• Users Online: 248
  • Home
  • Print this page
  • Email this page
Home About us Editorial board Ahead of print Current issue Search Archives Submit article Instructions Contacts Login 
STUDY PROTOCOL
Year : 2016  |  Volume : 1  |  Issue : 4  |  Page : 154-159

Assessment of coronary flow reserve by Doppler flow wIre in patients with acute coronary syndrome undergoing percutaneous coronary intervention: differences between the LoAding dose of Ticagrelor versus prasugrEl (DILATE): study protocol for a randomized controlled trial


1 Department of Cardiovascular, Respiratory, Nephrology, Anesthesiology and Geriatric Sciences, "Sapienza" University of Rome, Rome, Italy
2 Cardiology Unit, Ospedali Riuniti Anzio-Nettuno, Rome, Italy

Correspondence Address:
Massimo Mancone
Department of Cardiovascular, Respiratory, Nephrology, Anesthesiology and Geriatric Sciences, "Sapienza" University of Rome, Rome
Italy
Login to access the Email id

Source of Support: None, Conflict of Interest: None


DOI: 10.4103/2468-5658.196982

Rights and Permissions

Background: Percutaneous coronary intervention (PCI) is the main treatment in patients with acute coronary syndromes (ACS). Current guidelines recommend the administration of a loading dose of clopidogrel, ticagrelor or prasugrel during the procedure. Ticagrelor and prasugrel have proven to overcome some limitation related to clopidrogrel administration as of pharmacological resistance. P2Y12 antagonists increase adenosine concentration by inhibiting red blood cells reuptake and induces adenosine triphosphate release from human red blood cells, which is further degraded to adenosine. Ticagrelor has been demonstrated to increase the coronary blood flow velocity more than prasugrel, as assessed by transthoracic Doppler echocardiography after incremental doses of adenosine administration. Currently, no data are available on comparison between prasugrel and clopidrogrel in term of vasodilation effect evaluated invasively. Methods/Design: This prospective, single-center, investigator-initiated, randomized controlled trial will compare the adenosine induced coronary dilatation after the treatment with ticagrelor (180 mg) versus prasugrel (60 mg) in patients with ACS undergoing PCI. A total of 90 patients, aged ≥ 18 and ≤ 75 years, admitted with ACS, treated by PCI with stent implantation and with a second intermediate non-culprit lesion will be included and randomized 1:1 to prasugrel (60 mg) or ticagrelor (180 mg). Coronary flow reserve (CFR), the study endpoint, will be recorded before the stent implantation on the intermediate lesion, then immediately after the stent implantation and during the adenosine intravenous administration at incremental doses of 50, 80, 110 and 140 μg/kg/min with 2-minute interval between infusions. Discussion: Our clinical trial, for the first time, will evaluate the supposed adenosine induced effect of the ticagrelor in terms of coronary vasodilatation calculated by CFR. Currently, CFR represents the gold standard to assess the ability of the myocardium to increase blood flow in response to maximal exercise. Furthermore, this trial will be the first to compare the effects of ticagrelor versus prasugrel on patients ACS. This trial will allow to better understand the physiological pathway of coronary vasodilatiation induced by ticagrelor versus prasugrel using invasive methods. Trial registration: ClinicalTrials.gov identifier: NCT02032303; registered on December 18, 2013. Ethics: The study was approved by the Ethics Committee of Policlinico Umberto I Rome Hospital (approval No. 2322/15) and will be performed in accordance with the ethical standards of the responsible committee on human experimentation and the Declaration of Helsinki. Informed consent: A signed informed consent will be given by each patient with ACS before undergoing angiography.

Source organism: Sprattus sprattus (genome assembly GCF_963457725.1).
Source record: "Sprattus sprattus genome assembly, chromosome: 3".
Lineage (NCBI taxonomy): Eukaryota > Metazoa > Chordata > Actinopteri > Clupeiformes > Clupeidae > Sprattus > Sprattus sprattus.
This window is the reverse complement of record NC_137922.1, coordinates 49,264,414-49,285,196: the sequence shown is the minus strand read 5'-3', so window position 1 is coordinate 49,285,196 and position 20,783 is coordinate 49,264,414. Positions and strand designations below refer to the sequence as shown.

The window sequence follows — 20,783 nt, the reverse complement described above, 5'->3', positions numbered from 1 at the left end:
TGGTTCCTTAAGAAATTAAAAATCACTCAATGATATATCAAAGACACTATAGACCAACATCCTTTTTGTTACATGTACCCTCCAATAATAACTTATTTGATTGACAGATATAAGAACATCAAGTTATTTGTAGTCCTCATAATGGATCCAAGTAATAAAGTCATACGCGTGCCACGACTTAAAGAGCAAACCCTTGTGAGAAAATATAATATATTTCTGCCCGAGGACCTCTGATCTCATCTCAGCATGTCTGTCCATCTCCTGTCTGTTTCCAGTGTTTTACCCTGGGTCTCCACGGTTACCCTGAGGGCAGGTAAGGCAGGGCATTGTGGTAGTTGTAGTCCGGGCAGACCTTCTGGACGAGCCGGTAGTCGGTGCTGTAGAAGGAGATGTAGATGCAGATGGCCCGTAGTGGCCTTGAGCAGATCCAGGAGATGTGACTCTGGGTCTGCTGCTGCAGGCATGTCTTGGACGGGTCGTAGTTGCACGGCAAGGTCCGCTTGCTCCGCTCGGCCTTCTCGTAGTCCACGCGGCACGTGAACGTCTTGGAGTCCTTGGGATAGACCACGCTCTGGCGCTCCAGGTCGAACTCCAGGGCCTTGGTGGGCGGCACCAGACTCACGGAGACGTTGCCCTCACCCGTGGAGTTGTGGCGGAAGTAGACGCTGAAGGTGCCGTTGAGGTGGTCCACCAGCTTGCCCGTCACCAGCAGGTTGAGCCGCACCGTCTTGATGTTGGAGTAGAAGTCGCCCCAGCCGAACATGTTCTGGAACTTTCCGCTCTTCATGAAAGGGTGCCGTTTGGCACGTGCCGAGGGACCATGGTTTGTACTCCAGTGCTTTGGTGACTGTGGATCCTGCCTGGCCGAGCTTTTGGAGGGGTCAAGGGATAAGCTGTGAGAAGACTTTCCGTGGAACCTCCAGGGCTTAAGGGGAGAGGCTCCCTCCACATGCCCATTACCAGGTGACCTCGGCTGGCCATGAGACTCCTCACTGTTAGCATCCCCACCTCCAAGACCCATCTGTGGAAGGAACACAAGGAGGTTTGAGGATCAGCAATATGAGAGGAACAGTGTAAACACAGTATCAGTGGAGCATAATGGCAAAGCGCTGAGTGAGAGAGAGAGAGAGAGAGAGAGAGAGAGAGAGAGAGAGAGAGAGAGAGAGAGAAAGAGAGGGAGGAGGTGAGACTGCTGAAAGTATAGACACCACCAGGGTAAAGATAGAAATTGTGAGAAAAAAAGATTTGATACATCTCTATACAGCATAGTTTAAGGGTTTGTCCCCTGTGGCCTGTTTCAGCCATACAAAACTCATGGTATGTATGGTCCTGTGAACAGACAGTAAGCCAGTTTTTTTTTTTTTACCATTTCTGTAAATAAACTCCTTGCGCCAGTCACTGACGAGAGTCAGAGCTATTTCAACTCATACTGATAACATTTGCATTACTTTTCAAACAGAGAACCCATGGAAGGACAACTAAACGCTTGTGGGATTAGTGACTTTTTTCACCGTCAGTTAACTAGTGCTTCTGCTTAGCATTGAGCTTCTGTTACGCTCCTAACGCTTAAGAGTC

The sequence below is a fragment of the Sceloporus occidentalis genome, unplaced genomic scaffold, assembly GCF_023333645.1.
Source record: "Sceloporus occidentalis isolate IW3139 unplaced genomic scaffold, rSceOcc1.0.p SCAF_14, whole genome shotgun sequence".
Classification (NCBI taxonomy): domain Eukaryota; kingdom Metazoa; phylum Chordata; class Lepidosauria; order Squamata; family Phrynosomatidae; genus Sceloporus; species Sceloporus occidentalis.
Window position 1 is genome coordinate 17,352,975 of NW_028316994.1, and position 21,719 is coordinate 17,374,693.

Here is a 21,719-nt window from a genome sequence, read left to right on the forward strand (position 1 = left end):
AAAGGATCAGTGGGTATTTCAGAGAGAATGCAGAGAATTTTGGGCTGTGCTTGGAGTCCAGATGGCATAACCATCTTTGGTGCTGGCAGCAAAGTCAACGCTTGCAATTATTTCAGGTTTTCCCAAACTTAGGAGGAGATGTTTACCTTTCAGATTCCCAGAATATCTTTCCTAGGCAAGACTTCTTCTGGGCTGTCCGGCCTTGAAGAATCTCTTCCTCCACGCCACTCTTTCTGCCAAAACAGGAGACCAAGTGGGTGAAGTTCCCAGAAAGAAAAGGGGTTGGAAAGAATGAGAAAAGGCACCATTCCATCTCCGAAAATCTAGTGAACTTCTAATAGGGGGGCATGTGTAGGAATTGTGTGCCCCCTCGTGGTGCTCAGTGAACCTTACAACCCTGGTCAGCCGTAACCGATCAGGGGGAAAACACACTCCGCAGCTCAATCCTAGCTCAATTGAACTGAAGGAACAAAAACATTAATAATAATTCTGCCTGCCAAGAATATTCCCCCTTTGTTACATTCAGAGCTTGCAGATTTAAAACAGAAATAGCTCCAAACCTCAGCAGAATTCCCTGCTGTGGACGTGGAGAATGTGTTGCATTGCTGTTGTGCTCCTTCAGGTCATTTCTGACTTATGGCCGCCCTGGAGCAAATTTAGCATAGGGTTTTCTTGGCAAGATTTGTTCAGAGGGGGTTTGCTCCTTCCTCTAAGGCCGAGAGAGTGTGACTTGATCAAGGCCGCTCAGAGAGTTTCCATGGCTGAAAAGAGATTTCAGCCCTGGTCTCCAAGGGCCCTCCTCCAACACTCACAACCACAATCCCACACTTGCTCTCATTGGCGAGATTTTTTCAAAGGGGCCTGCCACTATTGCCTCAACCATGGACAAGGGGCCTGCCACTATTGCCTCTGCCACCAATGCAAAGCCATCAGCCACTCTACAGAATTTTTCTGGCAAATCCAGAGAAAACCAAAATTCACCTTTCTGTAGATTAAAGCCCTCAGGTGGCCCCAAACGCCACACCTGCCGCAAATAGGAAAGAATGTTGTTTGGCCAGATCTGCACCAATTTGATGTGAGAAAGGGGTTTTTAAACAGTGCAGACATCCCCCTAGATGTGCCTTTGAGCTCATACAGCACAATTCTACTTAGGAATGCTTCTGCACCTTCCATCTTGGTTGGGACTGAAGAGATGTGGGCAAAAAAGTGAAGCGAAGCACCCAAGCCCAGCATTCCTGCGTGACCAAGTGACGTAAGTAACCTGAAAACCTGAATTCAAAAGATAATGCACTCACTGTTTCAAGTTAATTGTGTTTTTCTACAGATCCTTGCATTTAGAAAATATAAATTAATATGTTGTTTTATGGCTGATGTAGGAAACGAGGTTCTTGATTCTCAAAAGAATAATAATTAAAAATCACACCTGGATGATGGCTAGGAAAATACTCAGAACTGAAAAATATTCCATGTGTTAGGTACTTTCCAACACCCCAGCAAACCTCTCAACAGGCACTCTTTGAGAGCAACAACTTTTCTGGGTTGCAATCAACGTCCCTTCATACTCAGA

[FULL TEXT] [PDF]*
Print this article     Email this article
 Next article
 Previous article
 Table of Contents

 Similar in PUBMED
   Search Pubmed for
   Search in Google Scholar for
 Related articles
 Citation Manager
 Access Statistics
 Reader Comments
 Email Alert *
 Add to My List *
 * Requires registration (Free)
 

 Article Access Statistics
    Viewed959    
    Printed34    
    Emailed0    
    PDF Downloaded84    
    Comments [Add]    

Recommend this journal